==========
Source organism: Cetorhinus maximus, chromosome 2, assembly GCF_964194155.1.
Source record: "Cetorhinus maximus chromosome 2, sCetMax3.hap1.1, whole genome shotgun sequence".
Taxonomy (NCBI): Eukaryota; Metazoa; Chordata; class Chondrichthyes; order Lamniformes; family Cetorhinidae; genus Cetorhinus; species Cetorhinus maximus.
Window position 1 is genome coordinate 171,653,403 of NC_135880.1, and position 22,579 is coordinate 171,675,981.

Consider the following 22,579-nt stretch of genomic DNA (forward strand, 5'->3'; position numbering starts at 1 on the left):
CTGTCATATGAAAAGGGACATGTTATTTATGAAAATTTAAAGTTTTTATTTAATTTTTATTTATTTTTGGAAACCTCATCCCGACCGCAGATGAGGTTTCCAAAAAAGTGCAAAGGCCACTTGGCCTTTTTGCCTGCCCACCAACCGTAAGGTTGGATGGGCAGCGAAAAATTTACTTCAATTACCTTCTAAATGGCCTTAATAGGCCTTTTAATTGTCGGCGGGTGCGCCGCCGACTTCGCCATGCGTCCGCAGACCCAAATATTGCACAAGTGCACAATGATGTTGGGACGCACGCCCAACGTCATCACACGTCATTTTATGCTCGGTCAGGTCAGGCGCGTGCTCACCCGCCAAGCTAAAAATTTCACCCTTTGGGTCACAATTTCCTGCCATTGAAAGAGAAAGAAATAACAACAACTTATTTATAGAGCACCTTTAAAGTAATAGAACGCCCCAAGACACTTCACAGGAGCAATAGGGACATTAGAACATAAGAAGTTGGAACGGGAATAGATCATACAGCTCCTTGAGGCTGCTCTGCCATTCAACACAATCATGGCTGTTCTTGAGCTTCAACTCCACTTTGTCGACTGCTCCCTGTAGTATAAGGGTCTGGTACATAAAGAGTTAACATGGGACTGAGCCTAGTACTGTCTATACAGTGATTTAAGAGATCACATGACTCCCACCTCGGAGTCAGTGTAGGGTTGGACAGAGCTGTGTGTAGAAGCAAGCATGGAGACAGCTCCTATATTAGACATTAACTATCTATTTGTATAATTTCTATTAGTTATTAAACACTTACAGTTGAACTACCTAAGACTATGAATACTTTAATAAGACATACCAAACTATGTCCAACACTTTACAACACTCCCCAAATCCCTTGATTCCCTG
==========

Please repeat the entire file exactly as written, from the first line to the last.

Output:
Source organism: Cetorhinus maximus, chromosome 2, assembly GCF_964194155.1.
Source record: "Cetorhinus maximus chromosome 2, sCetMax3.hap1.1, whole genome shotgun sequence".
Taxonomy (NCBI): Eukaryota; Metazoa; Chordata; class Chondrichthyes; order Lamniformes; family Cetorhinidae; genus Cetorhinus; species Cetorhinus maximus.
Window position 1 is genome coordinate 171,653,403 of NC_135880.1, and position 22,579 is coordinate 171,675,981.

Consider the following 22,579-nt stretch of genomic DNA (forward strand, 5'->3'; position numbering starts at 1 on the left):
CTGTCATATGAAAAGGGACATGTTATTTATGAAAATTTAAAGTTTTTATTTAATTTTTATTTATTTTTGGAAACCTCATCCCGACCGCAGATGAGGTTTCCAAAAAAGTGCAAAGGCCACTTGGCCTTTTTGCCTGCCCACCAACCGTAAGGTTGGATGGGCAGCGAAAAATTTACTTCAATTACCTTCTAAATGGCCTTAATAGGCCTTTTAATTGTCGGCGGGTGCGCCGCCGACTTCGCCATGCGTCCGCAGACCCAAATATTGCACAAGTGCACAATGATGTTGGGACGCACGCCCAACGTCATCACACGTCATTTTATGCTCGGTCAGGTCAGGCGCGTGCTCACCCGCCAAGCTAAAAATTTCACCCTTTGGGTCACAATTTCCTGCCATTGAAAGAGAAAGAAATAACAACAACTTATTTATAGAGCACCTTTAAAGTAATAGAACGCCCCAAGACACTTCACAGGAGCAATAGGGACATTAGAACATAAGAAGTTGGAACGGGAATAGATCATACAGCTCCTTGAGGCTGCTCTGCCATTCAACACAATCATGGCTGTTCTTGAGCTTCAACTCCACTTTGTCGACTGCTCCCTGTAGTATAAGGGTCTGGTACATAAAGAGTTAACATGGGACTGAGCCTAGTACTGTCTATACAGTGATTTAAGAGATCACATGACTCCCACCTCGGAGTCAGTGTAGGGTTGGACAGAGCTGTGTGTAGAAGCAAGCATGGAGACAGCTCCTATATTAGACATTAACTATCTATTTGTATAATTTCTATTAGTTATTAAACACTTACAGTTGAACTACCTAAGACTATGAATACTTTAATAAGACATACCAAACTATGTCCAACACTTTACAACACTCCCCAAATCCCTTGATTCCCTG